The city government has agreed that QR tickets will become operational in March. A QR ticket means that a passenger can save their ticket's QR code in their smartphone or print it out at home, after which it is a simple matter of having it read by a validator.
“We will not replace all of our current validators,” said head of the city transport board Andres Harjo. New type of machines that can read QR codes and in the future NFC or contact-free bank cards will be installed near the door closest to the driver on public transport vehicles. “People are used to boarding buses using the front door to be able to buy tickets elsewhere in the world,” Harjo explained.
“We created QR tickets because when we launched our new ticket system four years ago, we did away with paper and mobile tickets. People had fewer ways of buying tickets. Now we are bringing these things back in a sense, but in a better and more economical form. You can buy a QR ticket both using your phone or your printer at home. A person does not have to have a smartphone to use the service. You can buy the ticket online, print it out, put it in your wallet, and validate it on the bus,” chief specialist of the ticket system Tiit Laiksoo explained.
“We believe that QR tickets bought using cell phones will be the prevalent option. It is very easy to display a QR code on the screen of a smartphone and hold it to the validator,” he added.
QR tickets will be sold online. The current website www.pilet.ee will remain. It will be given a thorough overhaul and can be used to buy QR tickets. People can forward QR tickets to their email address, smartphone, or print them out instead. The website can also be used to put money to Tallinn's green card.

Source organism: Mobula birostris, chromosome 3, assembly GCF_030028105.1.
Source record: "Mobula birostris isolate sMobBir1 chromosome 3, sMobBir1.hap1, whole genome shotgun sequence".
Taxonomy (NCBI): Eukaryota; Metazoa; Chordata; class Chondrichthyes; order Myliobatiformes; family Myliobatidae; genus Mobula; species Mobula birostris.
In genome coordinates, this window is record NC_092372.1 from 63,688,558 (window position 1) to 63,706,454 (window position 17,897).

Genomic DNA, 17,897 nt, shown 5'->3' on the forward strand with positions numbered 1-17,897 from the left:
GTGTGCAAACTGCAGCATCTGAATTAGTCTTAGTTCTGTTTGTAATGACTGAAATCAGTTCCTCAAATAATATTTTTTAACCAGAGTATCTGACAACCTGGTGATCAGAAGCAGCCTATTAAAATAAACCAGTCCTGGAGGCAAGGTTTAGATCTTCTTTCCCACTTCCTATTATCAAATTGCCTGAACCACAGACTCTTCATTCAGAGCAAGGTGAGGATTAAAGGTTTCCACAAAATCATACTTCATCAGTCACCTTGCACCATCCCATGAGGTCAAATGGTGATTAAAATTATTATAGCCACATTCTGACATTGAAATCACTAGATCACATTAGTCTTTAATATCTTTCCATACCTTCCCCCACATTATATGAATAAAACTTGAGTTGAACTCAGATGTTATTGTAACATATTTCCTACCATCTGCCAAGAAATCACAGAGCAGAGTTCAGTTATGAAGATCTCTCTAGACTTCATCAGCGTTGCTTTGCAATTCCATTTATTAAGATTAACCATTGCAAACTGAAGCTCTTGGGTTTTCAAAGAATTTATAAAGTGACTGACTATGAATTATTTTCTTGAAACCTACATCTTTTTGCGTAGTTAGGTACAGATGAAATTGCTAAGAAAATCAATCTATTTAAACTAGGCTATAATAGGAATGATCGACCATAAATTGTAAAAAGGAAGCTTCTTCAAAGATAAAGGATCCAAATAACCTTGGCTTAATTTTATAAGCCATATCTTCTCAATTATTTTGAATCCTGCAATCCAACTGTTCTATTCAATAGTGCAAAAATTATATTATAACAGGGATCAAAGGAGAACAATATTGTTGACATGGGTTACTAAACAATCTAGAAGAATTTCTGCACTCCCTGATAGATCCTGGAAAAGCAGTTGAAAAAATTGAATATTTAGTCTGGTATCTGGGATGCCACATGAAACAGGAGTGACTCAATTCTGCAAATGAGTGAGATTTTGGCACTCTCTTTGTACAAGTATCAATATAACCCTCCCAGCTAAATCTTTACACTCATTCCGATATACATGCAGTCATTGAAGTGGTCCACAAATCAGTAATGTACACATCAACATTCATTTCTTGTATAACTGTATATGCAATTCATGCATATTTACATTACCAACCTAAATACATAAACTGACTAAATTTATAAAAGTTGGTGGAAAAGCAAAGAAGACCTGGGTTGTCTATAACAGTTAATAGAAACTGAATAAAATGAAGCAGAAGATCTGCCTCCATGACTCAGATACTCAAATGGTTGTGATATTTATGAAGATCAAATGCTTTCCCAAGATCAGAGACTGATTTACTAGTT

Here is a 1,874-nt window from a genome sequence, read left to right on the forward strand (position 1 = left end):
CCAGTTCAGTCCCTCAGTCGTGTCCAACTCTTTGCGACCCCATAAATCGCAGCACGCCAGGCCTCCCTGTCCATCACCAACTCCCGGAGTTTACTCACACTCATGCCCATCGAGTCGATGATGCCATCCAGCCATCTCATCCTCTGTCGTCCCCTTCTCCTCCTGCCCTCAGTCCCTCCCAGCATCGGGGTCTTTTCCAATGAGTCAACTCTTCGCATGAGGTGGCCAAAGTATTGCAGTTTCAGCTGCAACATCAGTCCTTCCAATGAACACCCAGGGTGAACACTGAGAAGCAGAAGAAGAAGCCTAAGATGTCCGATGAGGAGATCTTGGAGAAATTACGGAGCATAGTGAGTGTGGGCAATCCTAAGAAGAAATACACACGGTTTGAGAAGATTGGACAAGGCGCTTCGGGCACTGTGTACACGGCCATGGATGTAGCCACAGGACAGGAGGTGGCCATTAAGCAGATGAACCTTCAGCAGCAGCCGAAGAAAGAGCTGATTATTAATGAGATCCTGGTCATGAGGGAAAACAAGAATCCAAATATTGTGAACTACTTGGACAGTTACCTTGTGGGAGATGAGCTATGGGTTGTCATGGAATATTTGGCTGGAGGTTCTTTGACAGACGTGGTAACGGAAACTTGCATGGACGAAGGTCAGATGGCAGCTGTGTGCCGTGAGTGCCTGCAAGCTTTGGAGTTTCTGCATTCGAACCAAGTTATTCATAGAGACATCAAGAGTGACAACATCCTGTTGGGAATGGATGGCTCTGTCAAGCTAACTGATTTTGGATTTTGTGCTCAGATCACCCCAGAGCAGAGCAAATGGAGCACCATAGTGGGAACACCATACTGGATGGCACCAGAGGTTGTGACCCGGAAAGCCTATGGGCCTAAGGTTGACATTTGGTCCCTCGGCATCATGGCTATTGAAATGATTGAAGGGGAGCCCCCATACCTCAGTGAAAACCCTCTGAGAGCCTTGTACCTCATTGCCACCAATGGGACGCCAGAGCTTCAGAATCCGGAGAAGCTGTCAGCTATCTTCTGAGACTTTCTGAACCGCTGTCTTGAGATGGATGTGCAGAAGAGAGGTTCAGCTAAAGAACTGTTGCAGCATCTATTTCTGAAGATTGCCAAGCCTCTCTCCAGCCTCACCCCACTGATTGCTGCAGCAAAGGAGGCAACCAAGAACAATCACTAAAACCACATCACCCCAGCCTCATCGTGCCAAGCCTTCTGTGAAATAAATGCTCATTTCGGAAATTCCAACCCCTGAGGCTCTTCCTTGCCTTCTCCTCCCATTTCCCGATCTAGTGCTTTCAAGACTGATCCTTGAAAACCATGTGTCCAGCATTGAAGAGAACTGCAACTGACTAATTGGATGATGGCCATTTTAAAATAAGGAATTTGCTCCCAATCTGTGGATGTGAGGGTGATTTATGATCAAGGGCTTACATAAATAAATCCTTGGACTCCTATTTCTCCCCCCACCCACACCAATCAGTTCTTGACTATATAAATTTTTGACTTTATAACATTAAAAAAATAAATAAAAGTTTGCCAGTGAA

The other option for buying QR tickets is a mobile application. “We do not currently have a special tickets app; however, we will make one available on both the App Store and Google Play. The app will always have up to date information and all of the person's tickets. It will be very simple; you will have a ticket in just a few swipes,” Laiksoo said.
He said that currently the system does not favor people who come to Tallinn for a short time and want to return their green cards before leaving again. “Until now that was only possible in a single location; however, we will have more places. There is one at the Tallinn bus terminal already. It will also be possible to return the cards at the airport, train station, and the port's A and D terminals,” Laiksoo said.
The city is planning to put up posters in English near city entrances with instructions on how to download the free app and buy tickets.
The new validators will be able to communicate with NFC or contact-free bank cards, while the adoption of the system will take some time.
“We have the technical capacity; however, we need to achieve inter-bank certification, which is a complex, expensive, and time-consuming business. It makes sense once you have a lot of compatible devices as you will have to pay less per device. However, the banks and the economy ministry are working on it. We hope things might get as far as validators being able to read cards by fall,” Laiksoo explained.